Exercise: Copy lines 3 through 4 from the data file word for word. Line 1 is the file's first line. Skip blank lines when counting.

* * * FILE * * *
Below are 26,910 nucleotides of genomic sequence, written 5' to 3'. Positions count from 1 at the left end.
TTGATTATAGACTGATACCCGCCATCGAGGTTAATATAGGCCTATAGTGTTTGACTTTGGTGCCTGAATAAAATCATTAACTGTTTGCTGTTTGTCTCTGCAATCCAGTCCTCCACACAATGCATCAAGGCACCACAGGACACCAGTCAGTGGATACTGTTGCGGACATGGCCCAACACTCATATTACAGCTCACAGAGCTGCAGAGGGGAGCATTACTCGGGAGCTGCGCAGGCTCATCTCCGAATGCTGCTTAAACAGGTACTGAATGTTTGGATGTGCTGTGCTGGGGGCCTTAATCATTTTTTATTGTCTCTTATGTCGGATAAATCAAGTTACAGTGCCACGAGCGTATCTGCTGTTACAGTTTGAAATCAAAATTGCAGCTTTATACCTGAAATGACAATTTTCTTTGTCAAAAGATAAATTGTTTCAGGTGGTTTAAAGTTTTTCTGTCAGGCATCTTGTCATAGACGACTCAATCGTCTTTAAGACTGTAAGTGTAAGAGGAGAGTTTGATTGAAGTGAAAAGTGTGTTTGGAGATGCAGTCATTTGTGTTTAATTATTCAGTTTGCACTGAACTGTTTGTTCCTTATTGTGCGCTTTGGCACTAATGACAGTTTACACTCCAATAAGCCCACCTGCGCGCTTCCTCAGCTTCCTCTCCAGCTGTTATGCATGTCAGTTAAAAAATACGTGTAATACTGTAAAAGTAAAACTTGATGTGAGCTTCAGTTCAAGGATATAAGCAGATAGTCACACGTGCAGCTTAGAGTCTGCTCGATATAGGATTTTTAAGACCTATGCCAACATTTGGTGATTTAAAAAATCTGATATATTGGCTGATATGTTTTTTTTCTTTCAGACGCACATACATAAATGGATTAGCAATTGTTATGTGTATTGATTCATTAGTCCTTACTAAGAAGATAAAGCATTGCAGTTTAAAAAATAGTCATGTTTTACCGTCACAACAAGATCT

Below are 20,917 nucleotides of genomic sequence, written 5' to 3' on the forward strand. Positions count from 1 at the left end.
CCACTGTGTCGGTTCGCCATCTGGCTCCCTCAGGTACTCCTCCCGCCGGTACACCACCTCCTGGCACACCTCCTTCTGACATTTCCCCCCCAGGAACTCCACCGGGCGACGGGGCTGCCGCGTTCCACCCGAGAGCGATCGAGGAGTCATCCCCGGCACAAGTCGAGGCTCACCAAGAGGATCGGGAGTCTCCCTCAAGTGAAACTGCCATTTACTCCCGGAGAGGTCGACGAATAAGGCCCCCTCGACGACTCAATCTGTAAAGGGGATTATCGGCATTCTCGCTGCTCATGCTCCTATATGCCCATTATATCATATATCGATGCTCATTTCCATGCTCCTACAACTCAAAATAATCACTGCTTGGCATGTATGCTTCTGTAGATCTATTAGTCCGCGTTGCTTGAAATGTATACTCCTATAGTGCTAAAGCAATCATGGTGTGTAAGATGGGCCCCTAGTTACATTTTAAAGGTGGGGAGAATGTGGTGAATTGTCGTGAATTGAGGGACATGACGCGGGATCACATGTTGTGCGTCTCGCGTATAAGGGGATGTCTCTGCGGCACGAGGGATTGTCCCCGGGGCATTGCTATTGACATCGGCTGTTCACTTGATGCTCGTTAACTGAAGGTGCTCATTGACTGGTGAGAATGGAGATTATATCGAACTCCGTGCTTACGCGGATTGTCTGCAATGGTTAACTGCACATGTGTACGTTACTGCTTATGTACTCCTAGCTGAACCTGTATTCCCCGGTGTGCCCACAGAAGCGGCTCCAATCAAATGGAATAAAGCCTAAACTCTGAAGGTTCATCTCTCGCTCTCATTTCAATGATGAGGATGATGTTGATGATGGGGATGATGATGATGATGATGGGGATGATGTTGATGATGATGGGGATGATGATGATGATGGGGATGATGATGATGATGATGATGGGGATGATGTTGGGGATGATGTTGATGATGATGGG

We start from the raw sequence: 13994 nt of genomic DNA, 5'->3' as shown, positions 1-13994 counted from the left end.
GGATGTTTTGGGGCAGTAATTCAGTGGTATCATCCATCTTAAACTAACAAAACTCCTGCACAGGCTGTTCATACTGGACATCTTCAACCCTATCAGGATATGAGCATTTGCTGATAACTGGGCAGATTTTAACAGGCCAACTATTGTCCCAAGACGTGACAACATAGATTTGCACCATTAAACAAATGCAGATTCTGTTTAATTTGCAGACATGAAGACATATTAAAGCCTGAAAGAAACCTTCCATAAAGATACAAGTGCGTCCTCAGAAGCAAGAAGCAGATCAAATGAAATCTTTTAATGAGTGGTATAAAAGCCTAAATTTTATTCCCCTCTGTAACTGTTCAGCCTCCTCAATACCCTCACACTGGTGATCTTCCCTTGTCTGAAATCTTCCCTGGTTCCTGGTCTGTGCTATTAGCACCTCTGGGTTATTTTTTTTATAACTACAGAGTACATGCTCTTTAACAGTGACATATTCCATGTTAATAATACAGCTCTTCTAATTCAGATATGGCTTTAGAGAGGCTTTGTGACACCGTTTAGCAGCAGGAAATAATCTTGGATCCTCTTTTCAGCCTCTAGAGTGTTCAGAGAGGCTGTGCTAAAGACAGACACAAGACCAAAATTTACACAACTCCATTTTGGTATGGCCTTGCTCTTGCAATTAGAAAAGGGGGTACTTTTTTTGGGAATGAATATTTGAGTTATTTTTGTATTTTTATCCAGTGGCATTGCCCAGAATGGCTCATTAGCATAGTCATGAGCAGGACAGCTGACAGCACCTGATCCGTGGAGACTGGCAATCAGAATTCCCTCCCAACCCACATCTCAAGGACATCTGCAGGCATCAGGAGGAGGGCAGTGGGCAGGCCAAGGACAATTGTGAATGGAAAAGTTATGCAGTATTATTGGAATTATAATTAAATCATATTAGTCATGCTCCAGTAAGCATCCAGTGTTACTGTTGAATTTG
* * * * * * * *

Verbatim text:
Below are 20,917 nucleotides of genomic sequence, written 5' to 3' on the forward strand. Positions count from 1 at the left end.
CCACTGTGTCGGTTCGCCATCTGGCTCCCTCAGGTACTCCTCCCGCCGGTACACCACCTCCTGGCACACCTCCTTCTGACATTTCCCCCCCAGGAACTCCACCGGGCGACGGGGCTGCCGCGTTCCACCCGAGAGCGATCGAGGAGTCATCCCCGGCACAAGTCGAGGCTCACCAAGAGGATCGGGAGTCTCCCTCAAGTGAAACTGCCATTTACTCCCGGAGAGGTCGACGAATAAGGCCCCCTCGACGACTCAATCTGTAAAGGGGATTATCGGCATTCTCGCTGCTCATGCTCCTATATGCCCATTATATCATATATCGATGCTCATTTCCATGCTCCTACAACTCAAAATAATCACTGCTTGGCATGTATGCTTCTGTAGATCTATTAGTCCGCGTTGCTTGAAATGTATACTCCTATAGTGCTAAAGCAATCATGGTGTGTAAGATGGGCCCCTAGTTACATTTTAAAGGTGGGGAGAATGTGGTGAATTGTCGTGAATTGAGGGACATGACGCGGGATCACATGTTGTGCGTCTCGCGTATAAGGGGATGTCTCTGCGGCACGAGGGATTGTCCCCGGGGCATTGCTATTGACATCGGCTGTTCACTTGATGCTCGTTAACTGAAGGTGCTCATTGACTGGTGAGAATGGAGATTATATCGAACTCCGTGCTTACGCGGATTGTCTGCAATGGTTAACTGCACATGTGTACGTTACTGCTTATGTACTCCTAGCTGAACCTGTATTCCCCGGTGTGCCCACAGAAGCGGCTCCAATCAAATGGAATAAAGCCTAAACTCTGAAGGTTCATCTCTCGCTCTCATTTCAATGATGAGGATGATGTTGATGATGGGGATGATGATGATGATGATGGGGATGATGTTGATGATGATGGGGATGATGATGATGATGGGGATGATGATGATGATGATGATGGGGATGATGTTGGGGATGATGTTGATGATGATGGG